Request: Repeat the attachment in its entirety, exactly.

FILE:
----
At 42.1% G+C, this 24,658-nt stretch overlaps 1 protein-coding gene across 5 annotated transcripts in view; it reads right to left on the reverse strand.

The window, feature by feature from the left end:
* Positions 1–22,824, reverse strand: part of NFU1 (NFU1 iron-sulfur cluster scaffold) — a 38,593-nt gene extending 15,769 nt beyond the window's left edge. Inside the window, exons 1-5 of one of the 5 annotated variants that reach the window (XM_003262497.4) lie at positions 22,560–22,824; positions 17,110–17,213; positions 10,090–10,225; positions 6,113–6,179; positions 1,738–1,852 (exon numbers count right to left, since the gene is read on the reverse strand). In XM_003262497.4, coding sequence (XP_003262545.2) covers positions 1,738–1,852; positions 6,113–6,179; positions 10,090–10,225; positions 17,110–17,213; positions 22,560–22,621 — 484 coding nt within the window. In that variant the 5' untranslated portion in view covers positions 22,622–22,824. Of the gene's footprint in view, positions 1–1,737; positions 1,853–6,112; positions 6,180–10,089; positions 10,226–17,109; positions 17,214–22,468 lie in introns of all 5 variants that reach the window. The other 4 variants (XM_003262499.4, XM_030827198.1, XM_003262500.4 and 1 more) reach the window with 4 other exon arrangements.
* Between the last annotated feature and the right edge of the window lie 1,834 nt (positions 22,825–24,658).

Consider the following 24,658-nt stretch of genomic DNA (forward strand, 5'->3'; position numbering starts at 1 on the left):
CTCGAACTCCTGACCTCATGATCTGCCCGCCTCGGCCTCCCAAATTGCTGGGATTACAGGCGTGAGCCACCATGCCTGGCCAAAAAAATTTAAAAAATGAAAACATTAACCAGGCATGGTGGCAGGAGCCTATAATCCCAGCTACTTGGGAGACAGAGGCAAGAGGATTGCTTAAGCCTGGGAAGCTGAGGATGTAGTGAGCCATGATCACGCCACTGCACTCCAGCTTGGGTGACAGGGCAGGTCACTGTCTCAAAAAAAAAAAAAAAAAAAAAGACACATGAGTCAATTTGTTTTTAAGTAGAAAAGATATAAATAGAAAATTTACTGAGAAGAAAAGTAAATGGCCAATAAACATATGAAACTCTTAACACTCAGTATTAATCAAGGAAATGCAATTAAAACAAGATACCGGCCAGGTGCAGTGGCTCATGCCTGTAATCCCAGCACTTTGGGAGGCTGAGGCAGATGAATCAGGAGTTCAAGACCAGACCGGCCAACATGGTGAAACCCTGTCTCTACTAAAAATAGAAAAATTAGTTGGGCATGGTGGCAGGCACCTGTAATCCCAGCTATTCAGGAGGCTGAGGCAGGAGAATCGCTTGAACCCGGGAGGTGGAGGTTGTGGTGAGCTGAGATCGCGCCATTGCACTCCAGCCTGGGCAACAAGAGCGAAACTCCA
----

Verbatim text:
At 42.1% G+C, this 24,658-nt stretch overlaps 1 protein-coding gene across 5 annotated transcripts in view; it reads right to left on the reverse strand.

The window, feature by feature from the left end:
* Positions 1–22,824, reverse strand: part of NFU1 (NFU1 iron-sulfur cluster scaffold) — a 38,593-nt gene extending 15,769 nt beyond the window's left edge. Inside the window, exons 1-5 of one of the 5 annotated variants that reach the window (XM_003262497.4) lie at positions 22,560–22,824; positions 17,110–17,213; positions 10,090–10,225; positions 6,113–6,179; positions 1,738–1,852 (exon numbers count right to left, since the gene is read on the reverse strand). In XM_003262497.4, coding sequence (XP_003262545.2) covers positions 1,738–1,852; positions 6,113–6,179; positions 10,090–10,225; positions 17,110–17,213; positions 22,560–22,621 — 484 coding nt within the window. In that variant the 5' untranslated portion in view covers positions 22,622–22,824. Of the gene's footprint in view, positions 1–1,737; positions 1,853–6,112; positions 6,180–10,089; positions 10,226–17,109; positions 17,214–22,468 lie in introns of all 5 variants that reach the window. The other 4 variants (XM_003262499.4, XM_030827198.1, XM_003262500.4 and 1 more) reach the window with 4 other exon arrangements.
* Between the last annotated feature and the right edge of the window lie 1,834 nt (positions 22,825–24,658).

Consider the following 24,658-nt stretch of genomic DNA (forward strand, 5'->3'; position numbering starts at 1 on the left):
CTCGAACTCCTGACCTCATGATCTGCCCGCCTCGGCCTCCCAAATTGCTGGGATTACAGGCGTGAGCCACCATGCCTGGCCAAAAAAATTTAAAAAATGAAAACATTAACCAGGCATGGTGGCAGGAGCCTATAATCCCAGCTACTTGGGAGACAGAGGCAAGAGGATTGCTTAAGCCTGGGAAGCTGAGGATGTAGTGAGCCATGATCACGCCACTGCACTCCAGCTTGGGTGACAGGGCAGGTCACTGTCTCAAAAAAAAAAAAAAAAAAAAAGACACATGAGTCAATTTGTTTTTAAGTAGAAAAGATATAAATAGAAAATTTACTGAGAAGAAAAGTAAATGGCCAATAAACATATGAAACTCTTAACACTCAGTATTAATCAAGGAAATGCAATTAAAACAAGATACCGGCCAGGTGCAGTGGCTCATGCCTGTAATCCCAGCACTTTGGGAGGCTGAGGCAGATGAATCAGGAGTTCAAGACCAGACCGGCCAACATGGTGAAACCCTGTCTCTACTAAAAATAGAAAAATTAGTTGGGCATGGTGGCAGGCACCTGTAATCCCAGCTATTCAGGAGGCTGAGGCAGGAGAATCGCTTGAACCCGGGAGGTGGAGGTTGTGGTGAGCTGAGATCGCGCCATTGCACTCCAGCCTGGGCAACAAGAGCGAAACTCCA